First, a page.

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European Exchange Rate Mechanism

From Simple English Wikipedia, the free encyclopedia

The European Exchange Rate Mechanism 2 (ERM 2 or ERM II), formerly ERM, is a system created by the European Economic Community on 1 January 1999.

After the adoption of the euro, policy changed to linking currencies of EU countries outside the eurozone to the euro (having the common currency as a central point). The goal was to improve the stability of those currencies. As of 2020, three currencies participate in ERM II: the Danish krone, the Croatian kuna and the Bulgarian lev.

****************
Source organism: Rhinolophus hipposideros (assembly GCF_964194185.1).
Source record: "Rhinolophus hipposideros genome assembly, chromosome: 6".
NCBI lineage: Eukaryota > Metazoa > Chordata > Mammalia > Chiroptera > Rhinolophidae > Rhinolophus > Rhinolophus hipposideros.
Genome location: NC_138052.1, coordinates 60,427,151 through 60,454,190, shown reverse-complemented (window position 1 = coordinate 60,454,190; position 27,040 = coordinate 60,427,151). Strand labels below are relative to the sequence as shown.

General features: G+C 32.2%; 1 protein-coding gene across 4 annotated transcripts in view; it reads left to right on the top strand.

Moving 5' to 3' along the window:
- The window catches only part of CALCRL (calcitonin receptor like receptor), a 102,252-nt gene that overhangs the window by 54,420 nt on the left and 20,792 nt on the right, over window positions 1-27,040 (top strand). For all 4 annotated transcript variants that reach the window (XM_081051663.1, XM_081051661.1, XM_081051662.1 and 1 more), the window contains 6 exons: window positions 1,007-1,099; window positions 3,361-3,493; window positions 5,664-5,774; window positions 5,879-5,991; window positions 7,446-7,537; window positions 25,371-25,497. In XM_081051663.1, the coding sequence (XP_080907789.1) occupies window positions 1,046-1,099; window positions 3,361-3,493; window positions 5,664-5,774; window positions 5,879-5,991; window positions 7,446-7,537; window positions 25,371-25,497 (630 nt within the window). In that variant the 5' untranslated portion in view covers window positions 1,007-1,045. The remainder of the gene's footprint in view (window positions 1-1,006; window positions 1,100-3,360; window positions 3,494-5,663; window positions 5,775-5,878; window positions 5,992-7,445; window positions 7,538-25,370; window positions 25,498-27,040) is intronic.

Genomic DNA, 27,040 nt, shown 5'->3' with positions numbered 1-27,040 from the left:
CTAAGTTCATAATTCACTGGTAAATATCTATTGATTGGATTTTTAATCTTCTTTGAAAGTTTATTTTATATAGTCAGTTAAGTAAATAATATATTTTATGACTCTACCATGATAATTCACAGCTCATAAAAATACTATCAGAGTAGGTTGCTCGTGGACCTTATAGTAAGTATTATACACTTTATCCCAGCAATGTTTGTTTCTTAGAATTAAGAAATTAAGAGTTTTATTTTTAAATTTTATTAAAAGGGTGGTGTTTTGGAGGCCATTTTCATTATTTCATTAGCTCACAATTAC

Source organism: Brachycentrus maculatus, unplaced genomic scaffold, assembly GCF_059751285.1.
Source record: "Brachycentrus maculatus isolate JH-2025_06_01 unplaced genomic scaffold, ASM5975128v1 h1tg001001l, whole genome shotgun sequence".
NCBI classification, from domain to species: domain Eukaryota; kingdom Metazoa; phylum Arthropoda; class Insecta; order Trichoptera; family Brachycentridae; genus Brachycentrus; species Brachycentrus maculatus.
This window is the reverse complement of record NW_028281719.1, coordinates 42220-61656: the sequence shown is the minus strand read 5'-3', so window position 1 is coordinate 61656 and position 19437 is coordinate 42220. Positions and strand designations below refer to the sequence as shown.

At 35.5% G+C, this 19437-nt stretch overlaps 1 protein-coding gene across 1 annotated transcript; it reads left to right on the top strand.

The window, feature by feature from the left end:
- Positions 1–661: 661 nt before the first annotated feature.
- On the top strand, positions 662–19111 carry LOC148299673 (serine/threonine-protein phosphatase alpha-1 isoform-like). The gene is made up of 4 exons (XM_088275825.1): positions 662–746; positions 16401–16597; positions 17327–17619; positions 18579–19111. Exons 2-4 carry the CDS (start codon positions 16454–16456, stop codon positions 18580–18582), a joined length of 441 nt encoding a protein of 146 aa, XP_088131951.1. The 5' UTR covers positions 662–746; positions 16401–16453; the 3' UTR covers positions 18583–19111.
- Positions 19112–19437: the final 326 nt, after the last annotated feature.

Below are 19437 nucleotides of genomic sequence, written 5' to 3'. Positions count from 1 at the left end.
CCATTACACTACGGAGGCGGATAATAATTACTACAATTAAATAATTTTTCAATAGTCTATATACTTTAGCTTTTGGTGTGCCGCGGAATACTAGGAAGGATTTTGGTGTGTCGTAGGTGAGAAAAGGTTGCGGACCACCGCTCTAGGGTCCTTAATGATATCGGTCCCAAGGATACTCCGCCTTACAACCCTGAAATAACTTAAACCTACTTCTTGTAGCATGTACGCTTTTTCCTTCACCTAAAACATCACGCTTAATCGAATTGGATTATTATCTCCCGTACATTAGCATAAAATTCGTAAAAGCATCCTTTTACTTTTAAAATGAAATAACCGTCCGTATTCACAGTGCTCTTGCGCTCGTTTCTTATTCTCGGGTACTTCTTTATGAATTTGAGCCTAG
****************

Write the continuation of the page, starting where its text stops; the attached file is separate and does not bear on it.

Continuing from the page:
Exchange rate by countries[change | change source]

Sources: EC convergence reports 1996-2014, Italian lira Archived 2011-08-12 at the Wayback Machine, Spanish peseta[permanent dead link], Portuguese escudo, Finish markka Archived 2013-05-14 at the Wayback Machine, Greek drachma, UK pound

Other websites[change | change source]